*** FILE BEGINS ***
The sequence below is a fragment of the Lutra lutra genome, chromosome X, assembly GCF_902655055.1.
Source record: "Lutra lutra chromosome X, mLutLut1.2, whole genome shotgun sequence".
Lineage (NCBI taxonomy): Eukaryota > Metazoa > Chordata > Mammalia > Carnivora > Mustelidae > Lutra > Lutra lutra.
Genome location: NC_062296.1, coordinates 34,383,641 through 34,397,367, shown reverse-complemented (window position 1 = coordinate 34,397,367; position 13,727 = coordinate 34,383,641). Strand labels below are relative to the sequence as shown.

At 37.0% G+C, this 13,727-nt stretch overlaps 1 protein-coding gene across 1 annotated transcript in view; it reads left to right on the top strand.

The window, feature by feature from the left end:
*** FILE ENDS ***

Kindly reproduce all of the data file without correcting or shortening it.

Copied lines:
The sequence below is a fragment of the Lutra lutra genome, chromosome X, assembly GCF_902655055.1.
Source record: "Lutra lutra chromosome X, mLutLut1.2, whole genome shotgun sequence".
Lineage (NCBI taxonomy): Eukaryota > Metazoa > Chordata > Mammalia > Carnivora > Mustelidae > Lutra > Lutra lutra.
Genome location: NC_062296.1, coordinates 34,383,641 through 34,397,367, shown reverse-complemented (window position 1 = coordinate 34,397,367; position 13,727 = coordinate 34,383,641). Strand labels below are relative to the sequence as shown.

At 37.0% G+C, this 13,727-nt stretch overlaps 1 protein-coding gene across 1 annotated transcript in view; it reads left to right on the top strand.

The window, feature by feature from the left end: